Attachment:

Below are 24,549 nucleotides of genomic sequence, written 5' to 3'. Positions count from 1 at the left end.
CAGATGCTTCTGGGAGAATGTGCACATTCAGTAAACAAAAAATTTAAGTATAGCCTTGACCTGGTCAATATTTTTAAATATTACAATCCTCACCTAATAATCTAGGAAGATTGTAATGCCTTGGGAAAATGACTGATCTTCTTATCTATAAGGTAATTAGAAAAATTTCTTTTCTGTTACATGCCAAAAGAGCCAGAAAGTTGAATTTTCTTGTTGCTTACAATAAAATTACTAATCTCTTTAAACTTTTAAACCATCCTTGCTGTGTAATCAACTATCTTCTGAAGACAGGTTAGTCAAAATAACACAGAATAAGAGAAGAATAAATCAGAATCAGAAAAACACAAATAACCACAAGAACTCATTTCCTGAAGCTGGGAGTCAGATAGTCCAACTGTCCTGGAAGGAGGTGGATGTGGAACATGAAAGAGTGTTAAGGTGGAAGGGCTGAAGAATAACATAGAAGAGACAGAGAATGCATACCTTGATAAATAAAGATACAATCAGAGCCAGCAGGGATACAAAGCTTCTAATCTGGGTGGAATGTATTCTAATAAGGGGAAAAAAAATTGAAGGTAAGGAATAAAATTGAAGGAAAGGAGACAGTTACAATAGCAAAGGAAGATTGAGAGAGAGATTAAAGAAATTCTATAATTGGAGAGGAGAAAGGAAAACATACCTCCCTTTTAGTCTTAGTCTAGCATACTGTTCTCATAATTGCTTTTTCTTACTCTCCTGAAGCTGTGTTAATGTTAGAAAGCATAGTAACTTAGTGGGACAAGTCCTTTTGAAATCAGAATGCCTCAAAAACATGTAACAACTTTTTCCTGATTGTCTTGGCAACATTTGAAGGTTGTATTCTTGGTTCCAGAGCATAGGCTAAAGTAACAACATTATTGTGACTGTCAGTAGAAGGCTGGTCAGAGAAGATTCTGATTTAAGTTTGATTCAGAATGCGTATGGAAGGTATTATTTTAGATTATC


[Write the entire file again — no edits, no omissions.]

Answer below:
Below are 24,549 nucleotides of genomic sequence, written 5' to 3'. Positions count from 1 at the left end.
CAGATGCTTCTGGGAGAATGTGCACATTCAGTAAACAAAAAATTTAAGTATAGCCTTGACCTGGTCAATATTTTTAAATATTACAATCCTCACCTAATAATCTAGGAAGATTGTAATGCCTTGGGAAAATGACTGATCTTCTTATCTATAAGGTAATTAGAAAAATTTCTTTTCTGTTACATGCCAAAAGAGCCAGAAAGTTGAATTTTCTTGTTGCTTACAATAAAATTACTAATCTCTTTAAACTTTTAAACCATCCTTGCTGTGTAATCAACTATCTTCTGAAGACAGGTTAGTCAAAATAACACAGAATAAGAGAAGAATAAATCAGAATCAGAAAAACACAAATAACCACAAGAACTCATTTCCTGAAGCTGGGAGTCAGATAGTCCAACTGTCCTGGAAGGAGGTGGATGTGGAACATGAAAGAGTGTTAAGGTGGAAGGGCTGAAGAATAACATAGAAGAGACAGAGAATGCATACCTTGATAAATAAAGATACAATCAGAGCCAGCAGGGATACAAAGCTTCTAATCTGGGTGGAATGTATTCTAATAAGGGGAAAAAAAATTGAAGGTAAGGAATAAAATTGAAGGAAAGGAGACAGTTACAATAGCAAAGGAAGATTGAGAGAGAGATTAAAGAAATTCTATAATTGGAGAGGAGAAAGGAAAACATACCTCCCTTTTAGTCTTAGTCTAGCATACTGTTCTCATAATTGCTTTTTCTTACTCTCCTGAAGCTGTGTTAATGTTAGAAAGCATAGTAACTTAGTGGGACAAGTCCTTTTGAAATCAGAATGCCTCAAAAACATGTAACAACTTTTTCCTGATTGTCTTGGCAACATTTGAAGGTTGTATTCTTGGTTCCAGAGCATAGGCTAAAGTAACAACATTATTGTGACTGTCAGTAGAAGGCTGGTCAGAGAAGATTCTGATTTAAGTTTGATTCAGAATGCGTATGGAAGGTATTATTTTAGATTATC